However, even with the modern twist, one must remember that this remains a Greek tragedy. Tragedy comes hand in hand with a connection to the characters: a hope somewhere that things will turn out well for them. Clocking in at a 75 minute run time, AOD’s Antigone is short but sweet. Perhaps it is the shortness of the play that leaves the characters so woefully unexplored, which is a shame because it is so clearly evidenced that the characters of this world are much more rounded than their original counterparts. They are very human, with convictions and flaws, but I felt deprived of finding out more about them.
In this version, it is explicitly stated that Megareus is killed in the civil war that resulted from Polyneices and Eteocles’ battle for power, which serves to heighten why Creon would be so adamant in his stance on Polyneices’ fate. Yet, to no fault of Nicholas Cass-Beggs, who portrays Creon, this doesn’t seem to have any effect on his belligerence towards Antigone. He seems to hate her decision simply because he sees her as trying to belittle his own power – which doesn’t have the same sort of character gravitas as an internal battle between: the loss of one’s son; the duty to one’s niece; the power one has; and the desperation to protect one’s second son. Similarly, Holly Georgia’s Antigone also has disappointingly vague motives. By framing this version in the future, Antigone’s character has to focus less on the Ancient Greek importance of the burial of the dead and more on the cessation of her brother’s suffering. Character development is a tricky area: in the time of the Classics, it was the done thing for a character to have one fatal flaw – in this case, one might argue that it is pride for both Antigone and Creon – but once you start to flesh out the characters, there is a certain level you have to achieve for them to feel properly real. Considering so much of the show balances on Creon and Antigone, that level seems to have just been missed as halfway through the show, I didn’t really care about the majority of them, and tragedy works best when one is invested in the characters.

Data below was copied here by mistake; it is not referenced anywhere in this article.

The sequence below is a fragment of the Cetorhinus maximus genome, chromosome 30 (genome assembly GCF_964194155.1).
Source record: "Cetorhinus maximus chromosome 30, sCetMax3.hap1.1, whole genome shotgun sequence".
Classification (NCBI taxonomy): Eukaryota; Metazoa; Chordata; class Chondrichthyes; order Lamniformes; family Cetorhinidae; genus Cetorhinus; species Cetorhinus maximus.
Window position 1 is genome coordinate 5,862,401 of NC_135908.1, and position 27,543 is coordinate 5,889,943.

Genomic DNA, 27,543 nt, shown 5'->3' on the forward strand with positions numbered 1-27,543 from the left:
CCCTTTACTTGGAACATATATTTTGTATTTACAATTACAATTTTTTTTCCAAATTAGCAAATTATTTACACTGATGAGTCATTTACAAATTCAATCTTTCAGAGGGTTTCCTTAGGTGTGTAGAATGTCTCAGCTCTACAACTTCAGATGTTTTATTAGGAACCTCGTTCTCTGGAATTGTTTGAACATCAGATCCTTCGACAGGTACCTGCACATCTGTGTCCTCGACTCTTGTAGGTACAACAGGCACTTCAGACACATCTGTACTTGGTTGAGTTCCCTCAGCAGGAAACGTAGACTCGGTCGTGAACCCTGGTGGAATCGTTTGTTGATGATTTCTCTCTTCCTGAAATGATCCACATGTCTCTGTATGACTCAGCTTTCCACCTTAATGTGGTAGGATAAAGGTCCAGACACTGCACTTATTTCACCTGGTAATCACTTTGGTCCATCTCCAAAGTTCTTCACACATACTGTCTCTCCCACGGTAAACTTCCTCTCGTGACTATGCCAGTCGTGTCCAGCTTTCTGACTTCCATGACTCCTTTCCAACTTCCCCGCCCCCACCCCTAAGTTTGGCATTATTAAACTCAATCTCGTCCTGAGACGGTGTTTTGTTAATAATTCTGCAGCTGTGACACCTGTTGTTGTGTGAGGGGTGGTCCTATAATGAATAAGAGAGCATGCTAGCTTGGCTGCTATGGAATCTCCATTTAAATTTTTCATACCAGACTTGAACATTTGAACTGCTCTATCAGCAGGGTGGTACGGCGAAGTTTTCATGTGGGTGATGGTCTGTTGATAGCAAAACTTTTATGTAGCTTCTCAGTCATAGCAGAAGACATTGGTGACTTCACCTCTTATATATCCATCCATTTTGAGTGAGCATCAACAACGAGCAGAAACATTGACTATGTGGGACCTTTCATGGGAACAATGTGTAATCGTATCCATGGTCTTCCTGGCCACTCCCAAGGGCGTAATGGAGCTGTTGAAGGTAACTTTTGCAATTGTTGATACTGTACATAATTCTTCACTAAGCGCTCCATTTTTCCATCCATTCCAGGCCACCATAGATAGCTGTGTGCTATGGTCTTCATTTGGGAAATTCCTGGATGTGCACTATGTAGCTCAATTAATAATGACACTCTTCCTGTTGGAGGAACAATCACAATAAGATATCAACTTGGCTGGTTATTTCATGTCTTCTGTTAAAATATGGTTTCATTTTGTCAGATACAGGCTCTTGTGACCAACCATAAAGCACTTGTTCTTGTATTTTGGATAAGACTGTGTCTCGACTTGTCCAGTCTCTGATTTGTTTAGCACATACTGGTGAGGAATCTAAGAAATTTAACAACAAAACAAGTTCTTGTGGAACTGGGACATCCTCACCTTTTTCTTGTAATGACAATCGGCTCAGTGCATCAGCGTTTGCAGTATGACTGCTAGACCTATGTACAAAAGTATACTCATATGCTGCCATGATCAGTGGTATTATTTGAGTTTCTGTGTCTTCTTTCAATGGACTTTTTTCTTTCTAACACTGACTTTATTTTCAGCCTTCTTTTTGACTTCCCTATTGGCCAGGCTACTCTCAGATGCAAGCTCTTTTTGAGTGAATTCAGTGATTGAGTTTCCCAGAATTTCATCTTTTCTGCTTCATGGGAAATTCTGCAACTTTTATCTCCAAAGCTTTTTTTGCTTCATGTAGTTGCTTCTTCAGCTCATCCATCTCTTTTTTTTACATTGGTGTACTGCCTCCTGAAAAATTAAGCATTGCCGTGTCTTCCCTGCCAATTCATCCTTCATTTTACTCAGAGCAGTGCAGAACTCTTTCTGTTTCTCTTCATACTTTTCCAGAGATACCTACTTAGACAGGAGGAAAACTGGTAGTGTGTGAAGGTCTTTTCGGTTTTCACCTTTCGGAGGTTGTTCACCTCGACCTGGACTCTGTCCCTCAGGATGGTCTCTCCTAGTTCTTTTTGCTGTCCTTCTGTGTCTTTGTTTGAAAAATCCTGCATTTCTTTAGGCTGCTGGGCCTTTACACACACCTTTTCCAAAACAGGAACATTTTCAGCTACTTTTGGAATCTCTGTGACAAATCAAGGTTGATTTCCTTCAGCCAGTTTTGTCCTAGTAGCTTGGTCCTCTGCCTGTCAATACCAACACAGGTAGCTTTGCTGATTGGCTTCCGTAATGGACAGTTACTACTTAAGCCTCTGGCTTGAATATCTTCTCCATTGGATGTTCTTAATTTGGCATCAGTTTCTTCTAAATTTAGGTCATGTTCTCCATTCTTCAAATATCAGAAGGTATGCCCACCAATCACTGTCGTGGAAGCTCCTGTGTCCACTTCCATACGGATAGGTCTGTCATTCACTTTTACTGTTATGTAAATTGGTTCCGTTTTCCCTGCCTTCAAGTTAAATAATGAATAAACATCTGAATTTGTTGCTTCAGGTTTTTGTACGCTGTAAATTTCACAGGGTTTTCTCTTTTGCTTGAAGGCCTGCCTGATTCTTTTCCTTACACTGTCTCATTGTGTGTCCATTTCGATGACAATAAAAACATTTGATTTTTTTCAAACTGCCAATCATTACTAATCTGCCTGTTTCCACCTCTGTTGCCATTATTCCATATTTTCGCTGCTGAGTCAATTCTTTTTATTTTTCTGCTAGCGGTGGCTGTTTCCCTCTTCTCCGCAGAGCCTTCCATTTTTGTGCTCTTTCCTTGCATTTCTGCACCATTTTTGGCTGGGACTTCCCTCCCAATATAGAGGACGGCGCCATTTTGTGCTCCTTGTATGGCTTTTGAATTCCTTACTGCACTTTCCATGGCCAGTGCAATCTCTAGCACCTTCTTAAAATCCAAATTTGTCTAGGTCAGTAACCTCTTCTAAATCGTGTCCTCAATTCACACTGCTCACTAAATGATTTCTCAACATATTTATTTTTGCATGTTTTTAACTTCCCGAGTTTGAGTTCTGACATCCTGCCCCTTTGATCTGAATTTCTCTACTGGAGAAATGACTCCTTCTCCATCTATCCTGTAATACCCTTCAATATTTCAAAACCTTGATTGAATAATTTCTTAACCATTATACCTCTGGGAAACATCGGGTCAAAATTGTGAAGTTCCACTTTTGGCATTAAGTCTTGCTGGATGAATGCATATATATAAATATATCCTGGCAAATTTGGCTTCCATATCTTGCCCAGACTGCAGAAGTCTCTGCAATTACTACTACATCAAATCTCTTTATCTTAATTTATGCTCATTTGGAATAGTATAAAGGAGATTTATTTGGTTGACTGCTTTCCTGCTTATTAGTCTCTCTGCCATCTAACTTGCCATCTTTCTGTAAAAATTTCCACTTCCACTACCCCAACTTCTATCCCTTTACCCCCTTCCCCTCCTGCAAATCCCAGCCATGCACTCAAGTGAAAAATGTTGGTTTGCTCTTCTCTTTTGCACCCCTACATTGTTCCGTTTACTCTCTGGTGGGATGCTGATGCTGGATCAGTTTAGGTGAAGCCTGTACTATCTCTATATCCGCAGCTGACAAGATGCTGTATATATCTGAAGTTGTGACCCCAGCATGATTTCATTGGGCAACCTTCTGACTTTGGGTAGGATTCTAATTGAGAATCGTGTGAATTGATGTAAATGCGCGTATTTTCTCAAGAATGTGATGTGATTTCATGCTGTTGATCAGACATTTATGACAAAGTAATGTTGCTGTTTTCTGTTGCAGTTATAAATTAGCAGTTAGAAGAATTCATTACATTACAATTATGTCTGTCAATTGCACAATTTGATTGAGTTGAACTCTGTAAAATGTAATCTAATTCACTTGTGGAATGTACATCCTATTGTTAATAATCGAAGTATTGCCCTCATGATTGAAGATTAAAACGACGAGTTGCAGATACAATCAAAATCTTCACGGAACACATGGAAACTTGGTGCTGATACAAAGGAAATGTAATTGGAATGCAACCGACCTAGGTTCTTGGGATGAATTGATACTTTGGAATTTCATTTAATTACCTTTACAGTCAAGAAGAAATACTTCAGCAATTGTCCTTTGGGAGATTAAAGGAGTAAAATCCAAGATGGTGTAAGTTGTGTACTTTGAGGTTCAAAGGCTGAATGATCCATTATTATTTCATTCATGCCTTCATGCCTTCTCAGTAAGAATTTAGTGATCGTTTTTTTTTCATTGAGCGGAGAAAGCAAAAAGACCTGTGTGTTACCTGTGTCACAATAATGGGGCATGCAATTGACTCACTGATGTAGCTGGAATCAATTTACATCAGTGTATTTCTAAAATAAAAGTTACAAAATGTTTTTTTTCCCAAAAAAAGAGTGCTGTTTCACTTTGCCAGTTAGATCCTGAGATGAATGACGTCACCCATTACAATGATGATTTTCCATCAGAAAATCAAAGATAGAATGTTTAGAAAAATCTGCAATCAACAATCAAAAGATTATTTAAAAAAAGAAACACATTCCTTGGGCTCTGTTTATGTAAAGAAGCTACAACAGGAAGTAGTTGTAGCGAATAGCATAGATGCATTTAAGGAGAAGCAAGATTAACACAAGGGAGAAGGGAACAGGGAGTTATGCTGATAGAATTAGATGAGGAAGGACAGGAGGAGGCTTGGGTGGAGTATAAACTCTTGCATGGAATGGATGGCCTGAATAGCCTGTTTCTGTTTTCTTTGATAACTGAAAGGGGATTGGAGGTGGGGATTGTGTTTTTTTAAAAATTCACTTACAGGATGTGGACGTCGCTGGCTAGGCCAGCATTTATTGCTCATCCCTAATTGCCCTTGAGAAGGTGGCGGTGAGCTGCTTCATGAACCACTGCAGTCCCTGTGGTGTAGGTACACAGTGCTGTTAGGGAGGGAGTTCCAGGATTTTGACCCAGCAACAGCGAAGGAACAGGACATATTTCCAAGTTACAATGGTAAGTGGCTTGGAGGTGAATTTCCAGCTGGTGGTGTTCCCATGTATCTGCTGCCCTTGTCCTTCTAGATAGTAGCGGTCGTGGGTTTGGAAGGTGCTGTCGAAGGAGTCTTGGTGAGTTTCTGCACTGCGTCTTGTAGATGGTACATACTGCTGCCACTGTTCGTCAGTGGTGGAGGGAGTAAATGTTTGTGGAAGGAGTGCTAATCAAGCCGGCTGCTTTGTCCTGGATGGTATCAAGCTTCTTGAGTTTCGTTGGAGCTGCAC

This is not true of all the characters though! Eurydice stands out in this respect. Attributed little more than a short speech near the end of the original text, AOD’s Eurydice is, instead, a force to be reckoned with. She is a very powerful woman with a deep understanding of the way the world in which she lives works and she stands up well to Cass-Beggs’ power-hungry Creon. To me, she is a much more successful feminist presence than Antigone. Crystal Brown is magnetic in Eurydice’s portrayal and also a pleasure to watch as the patois-speaking, blind, Tiresias.
Antigone is a strong show, I’m not saying otherwise. It is an enjoyable, well-told show with relatable characters, but the tangibility of these characters falls just short of what they could have been. However, whether you are a Classics buff or someone who’s never heard of Sophocles before, the show has something for you. AOD’s adaptation is one of which they should be well and truly proud.
Photo: Alex Brenner